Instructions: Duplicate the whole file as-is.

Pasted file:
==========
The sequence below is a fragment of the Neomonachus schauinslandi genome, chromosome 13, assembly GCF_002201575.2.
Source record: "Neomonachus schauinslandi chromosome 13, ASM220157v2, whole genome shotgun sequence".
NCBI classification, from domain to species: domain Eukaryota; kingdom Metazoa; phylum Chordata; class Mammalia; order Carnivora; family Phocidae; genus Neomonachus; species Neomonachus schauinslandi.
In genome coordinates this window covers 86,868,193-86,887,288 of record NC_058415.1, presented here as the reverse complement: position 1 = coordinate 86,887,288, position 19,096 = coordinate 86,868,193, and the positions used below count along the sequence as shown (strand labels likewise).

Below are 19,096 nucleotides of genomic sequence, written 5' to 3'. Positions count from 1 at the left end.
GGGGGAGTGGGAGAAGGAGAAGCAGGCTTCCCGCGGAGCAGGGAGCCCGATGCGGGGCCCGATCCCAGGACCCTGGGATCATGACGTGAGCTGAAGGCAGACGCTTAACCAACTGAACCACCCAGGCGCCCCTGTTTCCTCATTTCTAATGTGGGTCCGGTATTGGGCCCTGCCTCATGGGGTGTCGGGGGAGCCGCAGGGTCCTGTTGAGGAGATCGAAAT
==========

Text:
The sequence below is a fragment of the Neomonachus schauinslandi genome, chromosome 13, assembly GCF_002201575.2.
Source record: "Neomonachus schauinslandi chromosome 13, ASM220157v2, whole genome shotgun sequence".
NCBI classification, from domain to species: domain Eukaryota; kingdom Metazoa; phylum Chordata; class Mammalia; order Carnivora; family Phocidae; genus Neomonachus; species Neomonachus schauinslandi.
In genome coordinates this window covers 86,868,193-86,887,288 of record NC_058415.1, presented here as the reverse complement: position 1 = coordinate 86,887,288, position 19,096 = coordinate 86,868,193, and the positions used below count along the sequence as shown (strand labels likewise).

Below are 19,096 nucleotides of genomic sequence, written 5' to 3'. Positions count from 1 at the left end.
GGGGGAGTGGGAGAAGGAGAAGCAGGCTTCCCGCGGAGCAGGGAGCCCGATGCGGGGCCCGATCCCAGGACCCTGGGATCATGACGTGAGCTGAAGGCAGACGCTTAACCAACTGAACCACCCAGGCGCCCCTGTTTCCTCATTTCTAATGTGGGTCCGGTATTGGGCCCTGCCTCATGGGGTGTCGGGGGAGCCGCAGGGTCCTGTTGAGGAGATCGAAAT